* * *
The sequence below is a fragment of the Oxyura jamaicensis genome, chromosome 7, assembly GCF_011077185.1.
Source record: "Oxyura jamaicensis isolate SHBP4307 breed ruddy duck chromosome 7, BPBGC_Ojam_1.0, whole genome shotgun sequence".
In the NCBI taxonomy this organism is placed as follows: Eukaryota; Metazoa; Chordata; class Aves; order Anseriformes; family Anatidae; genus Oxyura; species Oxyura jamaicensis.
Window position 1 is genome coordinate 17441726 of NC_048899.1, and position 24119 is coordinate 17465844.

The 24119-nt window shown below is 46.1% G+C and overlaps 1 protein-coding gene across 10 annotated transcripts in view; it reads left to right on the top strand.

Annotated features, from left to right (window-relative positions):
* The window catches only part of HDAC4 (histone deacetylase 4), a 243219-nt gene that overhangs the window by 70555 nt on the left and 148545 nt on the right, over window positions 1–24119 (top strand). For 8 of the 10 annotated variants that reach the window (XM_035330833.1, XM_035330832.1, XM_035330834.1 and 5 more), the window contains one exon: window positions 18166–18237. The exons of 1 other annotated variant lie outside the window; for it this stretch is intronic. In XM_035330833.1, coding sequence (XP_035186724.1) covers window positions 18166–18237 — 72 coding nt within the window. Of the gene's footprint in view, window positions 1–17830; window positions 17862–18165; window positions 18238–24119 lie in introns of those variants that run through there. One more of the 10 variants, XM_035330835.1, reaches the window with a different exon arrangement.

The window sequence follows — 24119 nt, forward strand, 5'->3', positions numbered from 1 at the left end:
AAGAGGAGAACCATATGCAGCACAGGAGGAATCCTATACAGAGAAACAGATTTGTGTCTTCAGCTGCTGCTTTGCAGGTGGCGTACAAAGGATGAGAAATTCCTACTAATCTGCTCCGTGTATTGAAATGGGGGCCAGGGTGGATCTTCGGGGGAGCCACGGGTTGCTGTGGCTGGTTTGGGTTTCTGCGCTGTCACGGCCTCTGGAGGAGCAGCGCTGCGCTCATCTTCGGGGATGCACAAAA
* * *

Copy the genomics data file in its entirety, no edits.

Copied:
The sequence below is a fragment of the Oxyura jamaicensis genome, chromosome 7, assembly GCF_011077185.1.
Source record: "Oxyura jamaicensis isolate SHBP4307 breed ruddy duck chromosome 7, BPBGC_Ojam_1.0, whole genome shotgun sequence".
In the NCBI taxonomy this organism is placed as follows: Eukaryota; Metazoa; Chordata; class Aves; order Anseriformes; family Anatidae; genus Oxyura; species Oxyura jamaicensis.
Window position 1 is genome coordinate 17441726 of NC_048899.1, and position 24119 is coordinate 17465844.

The 24119-nt window shown below is 46.1% G+C and overlaps 1 protein-coding gene across 10 annotated transcripts in view; it reads left to right on the top strand.

Annotated features, from left to right (window-relative positions):
* The window catches only part of HDAC4 (histone deacetylase 4), a 243219-nt gene that overhangs the window by 70555 nt on the left and 148545 nt on the right, over window positions 1–24119 (top strand). For 8 of the 10 annotated variants that reach the window (XM_035330833.1, XM_035330832.1, XM_035330834.1 and 5 more), the window contains one exon: window positions 18166–18237. The exons of 1 other annotated variant lie outside the window; for it this stretch is intronic. In XM_035330833.1, coding sequence (XP_035186724.1) covers window positions 18166–18237 — 72 coding nt within the window. Of the gene's footprint in view, window positions 1–17830; window positions 17862–18165; window positions 18238–24119 lie in introns of those variants that run through there. One more of the 10 variants, XM_035330835.1, reaches the window with a different exon arrangement.

The window sequence follows — 24119 nt, forward strand, 5'->3', positions numbered from 1 at the left end:
AAGAGGAGAACCATATGCAGCACAGGAGGAATCCTATACAGAGAAACAGATTTGTGTCTTCAGCTGCTGCTTTGCAGGTGGCGTACAAAGGATGAGAAATTCCTACTAATCTGCTCCGTGTATTGAAATGGGGGCCAGGGTGGATCTTCGGGGGAGCCACGGGTTGCTGTGGCTGGTTTGGGTTTCTGCGCTGTCACGGCCTCTGGAGGAGCAGCGCTGCGCTCATCTTCGGGGATGCACAAAA